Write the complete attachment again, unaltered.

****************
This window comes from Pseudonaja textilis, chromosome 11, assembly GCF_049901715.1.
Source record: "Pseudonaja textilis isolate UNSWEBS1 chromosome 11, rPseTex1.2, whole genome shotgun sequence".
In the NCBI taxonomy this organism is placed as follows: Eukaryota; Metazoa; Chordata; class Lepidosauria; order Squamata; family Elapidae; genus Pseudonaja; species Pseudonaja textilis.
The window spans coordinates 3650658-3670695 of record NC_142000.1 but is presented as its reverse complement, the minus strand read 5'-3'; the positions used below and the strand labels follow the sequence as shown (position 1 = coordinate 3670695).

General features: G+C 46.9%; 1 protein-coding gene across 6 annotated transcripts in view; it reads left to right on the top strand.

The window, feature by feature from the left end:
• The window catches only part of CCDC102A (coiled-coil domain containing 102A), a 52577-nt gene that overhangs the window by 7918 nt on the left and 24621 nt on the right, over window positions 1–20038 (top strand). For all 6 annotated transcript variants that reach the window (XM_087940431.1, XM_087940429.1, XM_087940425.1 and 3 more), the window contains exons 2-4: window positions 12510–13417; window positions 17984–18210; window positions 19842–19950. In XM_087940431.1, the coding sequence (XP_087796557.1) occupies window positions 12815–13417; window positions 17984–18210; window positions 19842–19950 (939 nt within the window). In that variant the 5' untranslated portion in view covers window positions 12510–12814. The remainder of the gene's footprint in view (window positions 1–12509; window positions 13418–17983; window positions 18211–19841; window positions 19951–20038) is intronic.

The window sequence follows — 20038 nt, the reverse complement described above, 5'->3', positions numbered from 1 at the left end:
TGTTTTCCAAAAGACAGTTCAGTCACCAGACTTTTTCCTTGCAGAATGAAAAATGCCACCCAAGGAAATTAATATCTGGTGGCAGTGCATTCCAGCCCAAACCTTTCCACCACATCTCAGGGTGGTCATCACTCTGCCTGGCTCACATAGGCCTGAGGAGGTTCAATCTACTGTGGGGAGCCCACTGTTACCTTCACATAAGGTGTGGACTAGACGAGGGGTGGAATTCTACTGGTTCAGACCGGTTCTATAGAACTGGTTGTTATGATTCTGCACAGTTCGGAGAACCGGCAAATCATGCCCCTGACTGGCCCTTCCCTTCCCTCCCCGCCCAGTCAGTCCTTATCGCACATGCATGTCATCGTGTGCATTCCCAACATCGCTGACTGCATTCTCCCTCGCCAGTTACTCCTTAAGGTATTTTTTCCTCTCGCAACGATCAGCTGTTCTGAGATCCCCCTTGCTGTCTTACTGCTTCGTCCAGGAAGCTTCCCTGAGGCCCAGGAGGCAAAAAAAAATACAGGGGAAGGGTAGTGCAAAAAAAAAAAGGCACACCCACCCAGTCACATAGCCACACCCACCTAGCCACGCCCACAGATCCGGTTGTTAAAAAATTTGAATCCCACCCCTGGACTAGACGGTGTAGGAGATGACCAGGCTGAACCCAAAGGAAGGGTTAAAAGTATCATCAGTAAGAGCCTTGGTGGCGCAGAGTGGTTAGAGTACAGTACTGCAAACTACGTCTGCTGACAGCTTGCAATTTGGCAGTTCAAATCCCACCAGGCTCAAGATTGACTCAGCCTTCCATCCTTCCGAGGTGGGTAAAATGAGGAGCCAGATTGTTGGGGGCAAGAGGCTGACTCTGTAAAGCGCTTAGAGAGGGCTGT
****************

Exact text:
This window comes from Pseudonaja textilis, chromosome 11, assembly GCF_049901715.1.
Source record: "Pseudonaja textilis isolate UNSWEBS1 chromosome 11, rPseTex1.2, whole genome shotgun sequence".
In the NCBI taxonomy this organism is placed as follows: Eukaryota; Metazoa; Chordata; class Lepidosauria; order Squamata; family Elapidae; genus Pseudonaja; species Pseudonaja textilis.
The window spans coordinates 3650658-3670695 of record NC_142000.1 but is presented as its reverse complement, the minus strand read 5'-3'; the positions used below and the strand labels follow the sequence as shown (position 1 = coordinate 3670695).

General features: G+C 46.9%; 1 protein-coding gene across 6 annotated transcripts in view; it reads left to right on the top strand.

The window, feature by feature from the left end:
• The window catches only part of CCDC102A (coiled-coil domain containing 102A), a 52577-nt gene that overhangs the window by 7918 nt on the left and 24621 nt on the right, over window positions 1–20038 (top strand). For all 6 annotated transcript variants that reach the window (XM_087940431.1, XM_087940429.1, XM_087940425.1 and 3 more), the window contains exons 2-4: window positions 12510–13417; window positions 17984–18210; window positions 19842–19950. In XM_087940431.1, the coding sequence (XP_087796557.1) occupies window positions 12815–13417; window positions 17984–18210; window positions 19842–19950 (939 nt within the window). In that variant the 5' untranslated portion in view covers window positions 12510–12814. The remainder of the gene's footprint in view (window positions 1–12509; window positions 13418–17983; window positions 18211–19841; window positions 19951–20038) is intronic.

The window sequence follows — 20038 nt, the reverse complement described above, 5'->3', positions numbered from 1 at the left end:
TGTTTTCCAAAAGACAGTTCAGTCACCAGACTTTTTCCTTGCAGAATGAAAAATGCCACCCAAGGAAATTAATATCTGGTGGCAGTGCATTCCAGCCCAAACCTTTCCACCACATCTCAGGGTGGTCATCACTCTGCCTGGCTCACATAGGCCTGAGGAGGTTCAATCTACTGTGGGGAGCCCACTGTTACCTTCACATAAGGTGTGGACTAGACGAGGGGTGGAATTCTACTGGTTCAGACCGGTTCTATAGAACTGGTTGTTATGATTCTGCACAGTTCGGAGAACCGGCAAATCATGCCCCTGACTGGCCCTTCCCTTCCCTCCCCGCCCAGTCAGTCCTTATCGCACATGCATGTCATCGTGTGCATTCCCAACATCGCTGACTGCATTCTCCCTCGCCAGTTACTCCTTAAGGTATTTTTTCCTCTCGCAACGATCAGCTGTTCTGAGATCCCCCTTGCTGTCTTACTGCTTCGTCCAGGAAGCTTCCCTGAGGCCCAGGAGGCAAAAAAAAATACAGGGGAAGGGTAGTGCAAAAAAAAAAAGGCACACCCACCCAGTCACATAGCCACACCCACCTAGCCACGCCCACAGATCCGGTTGTTAAAAAATTTGAATCCCACCCCTGGACTAGACGGTGTAGGAGATGACCAGGCTGAACCCAAAGGAAGGGTTAAAAGTATCATCAGTAAGAGCCTTGGTGGCGCAGAGTGGTTAGAGTACAGTACTGCAAACTACGTCTGCTGACAGCTTGCAATTTGGCAGTTCAAATCCCACCAGGCTCAAGATTGACTCAGCCTTCCATCCTTCCGAGGTGGGTAAAATGAGGAGCCAGATTGTTGGGGGCAAGAGGCTGACTCTGTAAAGCGCTTAGAGAGGGCTGT